“Oh, how many weeks are you? You must be so excited” asked the lady in front of Anna in the queue at Woolies.

 

“Um, thirty four weeks” replied Anna

 

“Oh, not long now!”

 

Anna smiled at her. But inside she felt that clawing sensation and tightness in her throat. Her breathing started to quicken and she knew she had to get out of the supermarket. Leaving her full trolley she ran out and managed to find her car. Her breathing was shallow and fast; she couldn’t find her keys.

 

Damn. Come on, come on. Where are you?

 

At the bottom of her bag she found them. She unlocked the car and slid into her seat. She closed the door and started to focus on her breathing.

 

It started to slow. And silently, tears slid down her cheeks.

 

Pregnancy is a complex and vulnerable time for expectant mothers. They are going through major physical and emotional changes, which can increase the risk of depression and anxiety arising, even in women who have not experienced any before.

 

Unfortunately, mental health during pregnancy is not talked about very often, despite many expectant mums suffering its effects. The common belief that it’s just “pregnancy hormones” can feel dismissive, and as though it’s “normal” to feel down or anxious during pregnancy. But there are ways of identifying if mood changes are possible signs of perinatal depression and anxiety.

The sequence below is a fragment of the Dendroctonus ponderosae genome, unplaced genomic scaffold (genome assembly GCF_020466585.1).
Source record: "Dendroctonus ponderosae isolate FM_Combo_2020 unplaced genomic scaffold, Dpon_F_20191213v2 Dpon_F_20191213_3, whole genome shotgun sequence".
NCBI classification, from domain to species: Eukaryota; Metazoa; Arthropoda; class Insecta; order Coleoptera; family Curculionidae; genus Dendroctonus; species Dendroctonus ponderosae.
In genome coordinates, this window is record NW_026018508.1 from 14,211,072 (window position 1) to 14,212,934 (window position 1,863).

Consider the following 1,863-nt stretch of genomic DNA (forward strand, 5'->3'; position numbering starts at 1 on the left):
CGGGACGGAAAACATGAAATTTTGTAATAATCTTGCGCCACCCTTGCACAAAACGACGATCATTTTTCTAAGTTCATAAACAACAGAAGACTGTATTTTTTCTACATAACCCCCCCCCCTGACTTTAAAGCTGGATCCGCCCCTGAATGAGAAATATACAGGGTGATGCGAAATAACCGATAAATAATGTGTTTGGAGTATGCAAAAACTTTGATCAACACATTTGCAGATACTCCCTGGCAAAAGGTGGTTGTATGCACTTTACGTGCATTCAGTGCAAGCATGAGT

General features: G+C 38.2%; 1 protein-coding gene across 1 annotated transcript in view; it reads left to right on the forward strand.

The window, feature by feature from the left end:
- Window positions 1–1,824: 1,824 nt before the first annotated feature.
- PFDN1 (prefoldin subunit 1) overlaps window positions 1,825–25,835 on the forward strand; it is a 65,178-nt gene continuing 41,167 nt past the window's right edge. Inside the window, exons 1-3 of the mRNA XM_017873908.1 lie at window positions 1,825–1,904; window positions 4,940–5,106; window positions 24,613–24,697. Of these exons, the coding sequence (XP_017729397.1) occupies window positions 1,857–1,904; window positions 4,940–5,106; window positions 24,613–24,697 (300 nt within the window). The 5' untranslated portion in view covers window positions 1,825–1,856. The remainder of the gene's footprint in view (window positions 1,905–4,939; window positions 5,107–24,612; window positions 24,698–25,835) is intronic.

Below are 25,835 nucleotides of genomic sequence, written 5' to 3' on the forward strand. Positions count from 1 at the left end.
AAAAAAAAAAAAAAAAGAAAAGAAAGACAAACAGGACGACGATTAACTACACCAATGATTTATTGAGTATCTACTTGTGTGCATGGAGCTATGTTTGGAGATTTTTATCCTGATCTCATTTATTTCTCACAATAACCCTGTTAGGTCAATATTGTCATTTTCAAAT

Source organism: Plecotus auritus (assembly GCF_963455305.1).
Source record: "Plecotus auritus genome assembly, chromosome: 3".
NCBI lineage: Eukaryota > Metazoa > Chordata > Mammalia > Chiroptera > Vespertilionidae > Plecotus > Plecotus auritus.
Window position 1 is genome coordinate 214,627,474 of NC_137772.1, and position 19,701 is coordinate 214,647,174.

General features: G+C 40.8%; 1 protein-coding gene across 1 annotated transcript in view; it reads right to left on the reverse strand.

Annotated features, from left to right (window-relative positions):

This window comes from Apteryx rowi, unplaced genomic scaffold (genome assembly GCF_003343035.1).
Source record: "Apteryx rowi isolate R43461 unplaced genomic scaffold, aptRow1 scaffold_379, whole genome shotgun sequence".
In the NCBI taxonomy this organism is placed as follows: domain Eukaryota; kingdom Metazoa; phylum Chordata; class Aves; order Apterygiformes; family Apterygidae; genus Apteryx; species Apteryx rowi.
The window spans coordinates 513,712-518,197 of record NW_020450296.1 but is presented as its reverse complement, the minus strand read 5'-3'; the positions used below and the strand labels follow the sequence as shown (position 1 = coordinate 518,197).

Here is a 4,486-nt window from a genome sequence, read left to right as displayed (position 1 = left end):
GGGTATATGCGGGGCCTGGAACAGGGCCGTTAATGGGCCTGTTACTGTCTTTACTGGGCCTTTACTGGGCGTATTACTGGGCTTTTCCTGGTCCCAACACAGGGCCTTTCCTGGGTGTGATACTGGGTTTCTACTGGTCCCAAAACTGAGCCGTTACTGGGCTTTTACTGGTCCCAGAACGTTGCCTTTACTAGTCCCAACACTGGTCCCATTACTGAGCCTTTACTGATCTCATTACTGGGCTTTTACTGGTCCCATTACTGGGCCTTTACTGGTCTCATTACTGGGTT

Some of the signs of depression and anxiety may overlap with some of the symptoms of pregnancy, such as tiredness, changes in sleep patterns or nausea. This can make it difficult to tell what to look out for. It is also possible that many women struggle to reach out for help, due to stigma and fear of judgment from others, if they were to say they were experiencing mental health difficulties.

So, what are some of the signs to look out for? Women may experience a

range of symptoms including; excessive worry, irritability, low mood, loss of interest in usual activities, a decrease in self-confidence, and withdrawing from friends and family.

 

They may also experience a range of other pregnancy-related anxiety symptoms, such as; fear of childbirth, fear of something physically or mentally wrong with their baby, and concern about their changing appearance.

 

These worries tend to be things that are not necessarily considered by those closest to the expectant mother, so it’s important to be aware of any worries you might be feeling, so that if the symptoms start impacting on your daily life, you can seek help to work through them.

 

Journaling or keeping a diary is a wonderful way of tracking your pregnancy journey and gives you a tangible way of looking back and making comparisons in your mood at different stages of your pregnancy.

 

If you, or someone you know have noticed some of these signs or symptoms, it can be helpful to find someone to talk to, whether it be family and friends, your GP, Midwife, Psychologist or the Perinatal Wellbeing Centre website at www.panda.org.au

 

Carla Anderson is a clinical psychologist working on the Sunshine Coast at www.perinatalchildfamilyhub.com  The practice has a focus on supporting individuals and families throughout the perinatal journey (preconception, pregnancy, and postnatal), child and youth counselling and women’s health concerns.

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